White House to colleges: take steps to prevent sex assault

JOHNSON COUNTY, Kan. - The White House is now cracking down on sexual assault on campuses across the country. If they don't comply, it could cost the campuses millions of dollars.

The Task Force to Protect Students From Sexual Assault, which President Obama formed in January, wants to tackle a growing number of allegations of sexual assault that has gained widespread attention in the past few years.

The task force, lead by Vice President Joe Biden and the White House Council on Women and Girls, asked assault survivors, college administrators and others for ideas on how to address the one in five women sexually assaulted in college.

The White House is asking every college to conduct student surveys about campus and student safety.
 
Some local colleges, like Johnson County Community College, are already put the wheels in motion.

Anticipating the federal changes, Johnson County Community College already surveyed students and asked about the definition of consent. Only 50 percent of the students who responded knew  the correct definition.

The task force is considering mandating the student survey in 2016; colleges could lose federal funding if they don't comply.

The White House task force also wants schools to implement prevention programs, educate students about the "buddy system".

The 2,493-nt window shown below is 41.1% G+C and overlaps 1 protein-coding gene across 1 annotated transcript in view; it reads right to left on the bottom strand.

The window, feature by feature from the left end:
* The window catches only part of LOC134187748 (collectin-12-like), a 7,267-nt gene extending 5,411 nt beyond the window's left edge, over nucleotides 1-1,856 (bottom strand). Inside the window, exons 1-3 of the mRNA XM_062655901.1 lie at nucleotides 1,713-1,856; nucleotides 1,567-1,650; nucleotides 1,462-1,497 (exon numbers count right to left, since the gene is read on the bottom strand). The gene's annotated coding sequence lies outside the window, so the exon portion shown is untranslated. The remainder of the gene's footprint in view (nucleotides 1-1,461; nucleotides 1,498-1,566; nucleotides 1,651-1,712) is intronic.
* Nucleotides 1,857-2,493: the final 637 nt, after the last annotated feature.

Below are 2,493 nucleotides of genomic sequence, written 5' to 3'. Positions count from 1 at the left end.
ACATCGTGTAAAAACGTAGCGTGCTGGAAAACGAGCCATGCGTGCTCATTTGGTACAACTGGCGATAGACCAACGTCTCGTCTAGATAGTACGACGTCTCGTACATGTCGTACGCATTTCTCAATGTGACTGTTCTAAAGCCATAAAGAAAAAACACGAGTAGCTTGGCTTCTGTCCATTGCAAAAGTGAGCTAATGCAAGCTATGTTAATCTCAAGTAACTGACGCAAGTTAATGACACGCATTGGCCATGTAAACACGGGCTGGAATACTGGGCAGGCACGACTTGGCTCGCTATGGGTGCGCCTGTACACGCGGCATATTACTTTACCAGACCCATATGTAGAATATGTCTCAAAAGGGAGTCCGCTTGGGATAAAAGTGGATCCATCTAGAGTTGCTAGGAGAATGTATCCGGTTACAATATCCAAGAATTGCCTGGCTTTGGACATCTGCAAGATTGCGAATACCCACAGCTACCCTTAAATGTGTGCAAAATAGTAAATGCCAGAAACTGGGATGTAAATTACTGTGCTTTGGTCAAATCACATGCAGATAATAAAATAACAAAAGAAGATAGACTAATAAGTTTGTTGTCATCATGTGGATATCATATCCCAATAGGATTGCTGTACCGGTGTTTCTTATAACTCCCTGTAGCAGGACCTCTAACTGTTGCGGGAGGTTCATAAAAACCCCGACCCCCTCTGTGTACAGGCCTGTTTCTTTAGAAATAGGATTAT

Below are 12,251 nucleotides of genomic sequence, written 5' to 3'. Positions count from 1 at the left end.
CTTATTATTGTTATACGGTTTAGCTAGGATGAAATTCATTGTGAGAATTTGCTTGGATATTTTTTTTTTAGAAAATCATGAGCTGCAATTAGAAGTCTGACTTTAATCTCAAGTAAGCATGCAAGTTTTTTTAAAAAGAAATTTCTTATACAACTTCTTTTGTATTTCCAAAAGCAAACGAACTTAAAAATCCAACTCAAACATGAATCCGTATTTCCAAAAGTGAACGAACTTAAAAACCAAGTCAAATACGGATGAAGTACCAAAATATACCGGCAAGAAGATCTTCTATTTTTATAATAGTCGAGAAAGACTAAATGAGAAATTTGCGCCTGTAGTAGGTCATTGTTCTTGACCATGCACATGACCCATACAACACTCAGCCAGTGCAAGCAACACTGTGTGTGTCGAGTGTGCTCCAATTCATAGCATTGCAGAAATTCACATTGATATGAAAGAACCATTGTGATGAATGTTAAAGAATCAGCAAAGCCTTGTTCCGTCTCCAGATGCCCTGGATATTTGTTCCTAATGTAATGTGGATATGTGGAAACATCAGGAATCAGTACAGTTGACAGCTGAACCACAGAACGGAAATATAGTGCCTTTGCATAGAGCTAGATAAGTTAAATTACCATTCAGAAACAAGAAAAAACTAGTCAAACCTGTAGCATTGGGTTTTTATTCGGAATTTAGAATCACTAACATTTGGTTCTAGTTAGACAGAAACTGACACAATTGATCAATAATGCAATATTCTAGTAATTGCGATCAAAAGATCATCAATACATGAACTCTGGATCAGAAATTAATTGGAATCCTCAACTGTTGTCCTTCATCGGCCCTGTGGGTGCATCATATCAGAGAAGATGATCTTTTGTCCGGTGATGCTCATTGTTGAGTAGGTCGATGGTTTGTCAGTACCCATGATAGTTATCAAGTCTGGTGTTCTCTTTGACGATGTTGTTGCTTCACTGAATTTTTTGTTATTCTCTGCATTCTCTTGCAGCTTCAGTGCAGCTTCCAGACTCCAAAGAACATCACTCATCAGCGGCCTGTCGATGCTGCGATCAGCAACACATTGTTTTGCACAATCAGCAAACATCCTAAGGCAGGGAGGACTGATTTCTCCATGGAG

JCCC's Counseling Chairwoman Alicia Bredehoeft, said, "for most people of sexual assault it is very important that they reach out for recovery."

The task force also recommended campuses identify trained victim advocates, offer confidentiality reporting for victims and increase the punishment for sexual predators.

JCCC Dean of Student Services, Paul Kyle, gave an example.

"Say they have a personal class and we can say you're off of campus until we investigate with no contact," he said.

"I believe it will make a difference to hear the repetition of information in the classroom," Bredehoeft said.

But some students aren't so sure that the federal government's information campaign will actually change student behavior.

"If you're wasted, you're going to do whatever you want to do and not think about it," one JCCC student said.

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